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How to Identify Edible Chestnuts

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Tip

Do not confuse edible chestnuts with horse chestnuts or buckeyes, which are both inedible.

A Chinese chestnut tree is not the same thing as a water chestnut. A water chestnut is a native Asian aquatic plant with corms on the roots that are harvested and used in many Asian dishes.

There are four different varieties of edible chestnuts: American, European, Chinese and Japanese. The chestnut tree is related to the beech and the oak tree. Chestnuts used to be the main starch staple in Europe until the potato was introduced. When edible chestnuts are boiled the nuts have a similar texture to potatoes, with a sweet nutty flavor. Now chestnuts are not as popular as they once were, but there are commercial farms to supply the demand. Mature American chestnut trees are rare in the wild due to infestation by the chestnut blight in the early 20th century.

To identify an edible chestnut in the wild is not very hard; you just need to know what you are looking for. Impostors such as horse chestnuts and Ohio buckeyes, though similar in appearance, are not related to edible chestnuts; these seeds contain a poison in their raw state, so it is important to be able to distinguish them from edible chestnuts.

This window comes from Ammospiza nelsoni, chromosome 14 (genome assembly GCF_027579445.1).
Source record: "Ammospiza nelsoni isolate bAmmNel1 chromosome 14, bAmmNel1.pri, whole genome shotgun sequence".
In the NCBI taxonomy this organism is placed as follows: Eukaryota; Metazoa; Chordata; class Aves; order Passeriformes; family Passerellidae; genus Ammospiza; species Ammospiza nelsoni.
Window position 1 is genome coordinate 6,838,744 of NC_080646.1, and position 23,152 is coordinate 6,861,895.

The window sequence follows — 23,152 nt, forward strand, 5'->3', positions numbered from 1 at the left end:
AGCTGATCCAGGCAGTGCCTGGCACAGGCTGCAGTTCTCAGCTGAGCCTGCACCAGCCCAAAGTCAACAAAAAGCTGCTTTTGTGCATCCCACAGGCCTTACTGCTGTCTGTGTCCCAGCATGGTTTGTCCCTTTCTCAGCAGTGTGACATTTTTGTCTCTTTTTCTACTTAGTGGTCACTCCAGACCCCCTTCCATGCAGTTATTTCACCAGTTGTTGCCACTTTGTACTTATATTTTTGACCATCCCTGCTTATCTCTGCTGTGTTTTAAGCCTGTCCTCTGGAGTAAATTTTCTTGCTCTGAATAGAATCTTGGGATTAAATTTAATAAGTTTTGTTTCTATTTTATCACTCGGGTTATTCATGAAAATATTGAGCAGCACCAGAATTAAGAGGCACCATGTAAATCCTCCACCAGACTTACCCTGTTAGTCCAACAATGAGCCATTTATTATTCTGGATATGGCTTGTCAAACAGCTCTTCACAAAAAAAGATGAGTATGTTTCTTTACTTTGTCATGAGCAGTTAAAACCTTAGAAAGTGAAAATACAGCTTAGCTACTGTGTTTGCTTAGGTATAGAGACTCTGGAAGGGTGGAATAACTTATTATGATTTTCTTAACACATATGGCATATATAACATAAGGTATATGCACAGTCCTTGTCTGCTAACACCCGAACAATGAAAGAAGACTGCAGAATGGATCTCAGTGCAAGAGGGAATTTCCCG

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Identify the tree that the chestnut has fallen from as a chestnut tree. It will have long oval leaves that are yellowish green, and yellow in the fall. On the leaves there will be small hooks that curve up all along the edge of the leaf. Ohio buckeye trees have similar leaves, but the buckeye leaves are usually grouped together in a fan of five leaves and turn orange in the fall. A horse chestnut tree has a rounder shaped leaf, and these leaves group together in a fan of about seven leaves.

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Observe how the fruit hangs from the tree. Edible chestnuts often hang in pairs or in threes or clusters.

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Look at the casing the chestnut is wrapped in when hanging on the tree. An edible chestnut is wrapped in a spiny case that is called a burr. The spines are long and fine. If it is an Ohio buckeye, the outer casing has many thick, knobby spurs. A horse chestnut's shell resembles the Ohio buckeye's but it does not have as many spurs.

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Remove the chestnut from the burr and look at the shape of the fruit. An edible chestnut will have a shiny brown color, a flat bottom and a point on the top. Non-edible chestnuts will not have this point at the top.

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